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Full (and frank) interview with John Batchelor

‘If the fans want to come and watch successful professional football in Chester – under whatever guise – if it belongs to me they will do it on my terms.

John Batchelor

JOHN Batchelor insists he will not give up in his quest to buy the Blues – despite Stephen Vaughan’s public rejection of his bid yesterday.

The former York City owner spelled out his vision for the future of Chester City in a interview with The Chronicle on Wednesday – and openly admitted he did not care what the fans thought of his plan to change the club’s name.

The straight-talking Batchelor was happy to answer our questions.

Q. HOW did Tuesday’s meeting with Stephen Vaughan go and where are you at in terms of your proposed takeover of Chester City?

It wasn’t our first meeting and, as far as things go, there is no problem on the price. There’s no problem on the proof of our funds, we’ve shown him that. I wasn’t just with Stephen, his lawyer was present as well. The only thing is that I have some fairly contentious plans for the club. We still need to get over that.

Q. Can you expand on what those plans are? Would they involve renaming the club?

Yes, there would be a complete change of identity for the club in all respects.

Q. What would you change the name to?

We probably have three options, all of which relate to sponsorship deals.

Q. What would you say to supporters who feel you are interfering with the history and tradition of the club?

I don’t care, basically, is the answer. If I’m going to invest £2m into a business venture, it’s being done on the basis that the amount of commercial income we bring in is greater than what the fans contribute.

At the moment they don’t contribute enough to keep that club going, so if both of them want to ring me I’ll speak to both fans... It’s as brutal as that.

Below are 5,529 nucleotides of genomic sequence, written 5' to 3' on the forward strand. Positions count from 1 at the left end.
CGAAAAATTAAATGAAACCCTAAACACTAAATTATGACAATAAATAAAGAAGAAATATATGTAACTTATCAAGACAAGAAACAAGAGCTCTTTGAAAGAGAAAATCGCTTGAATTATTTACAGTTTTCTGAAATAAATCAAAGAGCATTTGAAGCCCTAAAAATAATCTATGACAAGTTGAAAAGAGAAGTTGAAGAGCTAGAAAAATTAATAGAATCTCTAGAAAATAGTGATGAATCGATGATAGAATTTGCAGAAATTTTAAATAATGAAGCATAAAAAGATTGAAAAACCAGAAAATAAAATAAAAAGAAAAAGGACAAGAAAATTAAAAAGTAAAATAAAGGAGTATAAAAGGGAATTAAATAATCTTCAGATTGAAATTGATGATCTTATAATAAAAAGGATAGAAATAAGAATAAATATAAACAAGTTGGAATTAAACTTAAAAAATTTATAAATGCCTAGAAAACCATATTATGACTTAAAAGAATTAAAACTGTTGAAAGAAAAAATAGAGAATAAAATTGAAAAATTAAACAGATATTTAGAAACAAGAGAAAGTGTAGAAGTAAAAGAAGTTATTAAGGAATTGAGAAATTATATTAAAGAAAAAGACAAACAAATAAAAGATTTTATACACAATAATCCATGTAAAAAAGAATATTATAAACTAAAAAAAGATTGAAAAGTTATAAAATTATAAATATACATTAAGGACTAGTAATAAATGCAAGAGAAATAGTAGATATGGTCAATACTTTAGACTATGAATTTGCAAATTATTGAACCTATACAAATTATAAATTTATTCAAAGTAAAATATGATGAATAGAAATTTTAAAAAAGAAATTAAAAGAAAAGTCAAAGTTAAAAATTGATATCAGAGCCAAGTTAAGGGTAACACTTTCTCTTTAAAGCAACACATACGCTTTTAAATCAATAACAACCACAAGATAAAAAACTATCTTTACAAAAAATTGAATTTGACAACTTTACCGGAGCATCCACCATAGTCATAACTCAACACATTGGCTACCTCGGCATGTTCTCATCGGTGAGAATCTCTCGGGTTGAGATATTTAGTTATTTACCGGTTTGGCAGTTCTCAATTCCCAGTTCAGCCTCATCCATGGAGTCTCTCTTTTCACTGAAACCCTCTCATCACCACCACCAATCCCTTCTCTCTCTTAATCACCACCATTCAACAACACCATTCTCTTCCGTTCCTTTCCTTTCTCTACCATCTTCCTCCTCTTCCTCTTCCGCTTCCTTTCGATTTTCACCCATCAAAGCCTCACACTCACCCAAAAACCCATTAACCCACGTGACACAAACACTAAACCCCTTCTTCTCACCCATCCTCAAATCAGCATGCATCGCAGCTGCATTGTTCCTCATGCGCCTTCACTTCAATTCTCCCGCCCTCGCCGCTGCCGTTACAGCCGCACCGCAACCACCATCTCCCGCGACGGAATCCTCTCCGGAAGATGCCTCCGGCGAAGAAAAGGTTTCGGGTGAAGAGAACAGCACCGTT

You’ve only got to look at the high street and look at Woolworths for example. It’s been there 99 years. It won’t be there next year because it’s had its day. Chester City is the same thing. Not enough people turn up at that club every other Saturday to maintain that particular brand.

I can create something for professional football in Chester that would maintain it if nobody turned up. So they (the fans) don’t get a vote. And they don’t get a vote because they don’t get a vote when they go to Tesco’s on how the store is run. Why should it be any different with football?

Q. So you don’t think the fans play an important part in a football club?

Not interested. If they want to come and watch successful professional football in Chester – under whatever guise – if it belongs to me they will do it on my terms. If they don’t want to come, fine.

Q. How can you make this work? How can you make Chester City successful?

If I sound frustrated about this, or if I sound abrupt, it’s because people have a mental block when you say you want to run a football club and you don’t care about the fans. There are three routes of income for this club which will generate probably three times as much as it generates now. None of those involve people coming through the turnstiles. So if people do come through the turnstile, it’s a bonus.